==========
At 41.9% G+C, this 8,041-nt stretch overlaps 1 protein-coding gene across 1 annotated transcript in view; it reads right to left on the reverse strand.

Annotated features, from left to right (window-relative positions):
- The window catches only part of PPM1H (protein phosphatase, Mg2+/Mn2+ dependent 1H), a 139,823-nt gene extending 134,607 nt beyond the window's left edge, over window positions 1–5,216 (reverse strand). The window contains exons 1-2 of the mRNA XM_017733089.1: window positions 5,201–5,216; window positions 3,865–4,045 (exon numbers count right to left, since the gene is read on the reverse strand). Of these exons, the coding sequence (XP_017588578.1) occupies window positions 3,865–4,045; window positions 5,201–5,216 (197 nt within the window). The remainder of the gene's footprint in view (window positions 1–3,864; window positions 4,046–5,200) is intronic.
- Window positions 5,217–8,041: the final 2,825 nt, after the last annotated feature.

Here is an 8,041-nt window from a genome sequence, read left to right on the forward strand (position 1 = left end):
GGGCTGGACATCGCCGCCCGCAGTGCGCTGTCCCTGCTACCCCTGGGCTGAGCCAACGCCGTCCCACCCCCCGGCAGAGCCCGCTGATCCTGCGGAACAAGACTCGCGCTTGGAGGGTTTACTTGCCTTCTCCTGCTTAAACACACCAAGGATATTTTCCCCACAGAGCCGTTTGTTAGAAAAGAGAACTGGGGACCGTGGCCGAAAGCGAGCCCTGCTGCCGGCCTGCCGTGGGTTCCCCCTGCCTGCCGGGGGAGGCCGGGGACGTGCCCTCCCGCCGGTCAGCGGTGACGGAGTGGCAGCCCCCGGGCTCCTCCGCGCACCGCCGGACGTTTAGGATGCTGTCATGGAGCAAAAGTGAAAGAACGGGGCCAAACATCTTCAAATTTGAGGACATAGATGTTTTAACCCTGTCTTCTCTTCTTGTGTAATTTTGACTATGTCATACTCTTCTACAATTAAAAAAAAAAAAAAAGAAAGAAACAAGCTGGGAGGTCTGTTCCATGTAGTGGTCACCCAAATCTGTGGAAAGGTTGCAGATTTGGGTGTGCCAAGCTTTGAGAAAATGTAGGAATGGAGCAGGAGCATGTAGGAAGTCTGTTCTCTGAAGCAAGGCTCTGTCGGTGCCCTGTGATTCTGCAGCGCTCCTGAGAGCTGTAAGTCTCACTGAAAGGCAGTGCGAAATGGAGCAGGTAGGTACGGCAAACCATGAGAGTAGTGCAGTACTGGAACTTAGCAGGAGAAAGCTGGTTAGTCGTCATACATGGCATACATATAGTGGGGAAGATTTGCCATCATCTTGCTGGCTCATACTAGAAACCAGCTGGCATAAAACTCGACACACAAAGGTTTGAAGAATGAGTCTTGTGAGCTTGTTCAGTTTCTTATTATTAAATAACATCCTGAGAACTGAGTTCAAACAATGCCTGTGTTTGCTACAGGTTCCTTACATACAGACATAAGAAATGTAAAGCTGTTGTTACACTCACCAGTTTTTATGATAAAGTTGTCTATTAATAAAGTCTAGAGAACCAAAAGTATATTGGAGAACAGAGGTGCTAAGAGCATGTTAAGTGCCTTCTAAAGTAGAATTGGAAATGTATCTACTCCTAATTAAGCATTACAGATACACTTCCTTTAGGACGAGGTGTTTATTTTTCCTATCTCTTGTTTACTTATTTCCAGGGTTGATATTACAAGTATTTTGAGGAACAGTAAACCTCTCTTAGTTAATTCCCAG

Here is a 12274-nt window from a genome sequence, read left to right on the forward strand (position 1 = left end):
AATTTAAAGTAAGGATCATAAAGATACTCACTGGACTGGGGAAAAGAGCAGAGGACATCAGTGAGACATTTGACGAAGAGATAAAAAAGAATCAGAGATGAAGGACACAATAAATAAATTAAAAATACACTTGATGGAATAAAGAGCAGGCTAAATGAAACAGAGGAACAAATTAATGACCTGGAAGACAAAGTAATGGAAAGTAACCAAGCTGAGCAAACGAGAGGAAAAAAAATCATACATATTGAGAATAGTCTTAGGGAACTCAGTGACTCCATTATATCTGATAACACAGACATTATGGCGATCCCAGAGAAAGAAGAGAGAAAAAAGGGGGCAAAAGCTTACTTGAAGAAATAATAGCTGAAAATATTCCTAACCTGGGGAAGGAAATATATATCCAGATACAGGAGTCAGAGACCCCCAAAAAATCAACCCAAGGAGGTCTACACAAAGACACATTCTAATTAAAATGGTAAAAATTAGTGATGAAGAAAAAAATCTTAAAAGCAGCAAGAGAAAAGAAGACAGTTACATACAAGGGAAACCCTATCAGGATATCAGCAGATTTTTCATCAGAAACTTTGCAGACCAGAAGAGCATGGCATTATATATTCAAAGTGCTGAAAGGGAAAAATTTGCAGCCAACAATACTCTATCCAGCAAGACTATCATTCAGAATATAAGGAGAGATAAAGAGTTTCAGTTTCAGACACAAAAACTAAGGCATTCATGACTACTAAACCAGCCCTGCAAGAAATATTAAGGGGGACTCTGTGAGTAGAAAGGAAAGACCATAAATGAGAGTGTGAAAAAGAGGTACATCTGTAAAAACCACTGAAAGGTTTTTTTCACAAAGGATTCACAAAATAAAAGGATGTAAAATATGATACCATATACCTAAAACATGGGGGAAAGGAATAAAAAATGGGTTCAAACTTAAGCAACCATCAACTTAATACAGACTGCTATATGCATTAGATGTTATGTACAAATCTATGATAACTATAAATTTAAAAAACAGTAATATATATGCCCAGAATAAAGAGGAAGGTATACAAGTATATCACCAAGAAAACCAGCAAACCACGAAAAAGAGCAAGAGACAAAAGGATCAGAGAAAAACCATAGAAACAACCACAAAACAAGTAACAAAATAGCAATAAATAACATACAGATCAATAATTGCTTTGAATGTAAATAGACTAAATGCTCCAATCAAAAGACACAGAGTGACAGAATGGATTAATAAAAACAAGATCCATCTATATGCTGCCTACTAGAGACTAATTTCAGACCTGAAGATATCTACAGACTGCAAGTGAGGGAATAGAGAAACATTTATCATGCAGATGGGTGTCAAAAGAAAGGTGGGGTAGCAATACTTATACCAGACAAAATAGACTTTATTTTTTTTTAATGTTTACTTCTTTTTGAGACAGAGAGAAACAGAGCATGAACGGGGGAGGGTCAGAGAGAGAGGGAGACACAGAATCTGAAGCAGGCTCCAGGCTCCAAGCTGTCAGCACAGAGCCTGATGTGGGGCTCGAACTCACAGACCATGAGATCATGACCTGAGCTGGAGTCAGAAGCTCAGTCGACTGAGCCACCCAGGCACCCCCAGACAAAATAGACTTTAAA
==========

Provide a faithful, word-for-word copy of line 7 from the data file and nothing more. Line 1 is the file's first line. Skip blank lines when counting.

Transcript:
Here is a 12274-nt window from a genome sequence, read left to right on the forward strand (position 1 = left end):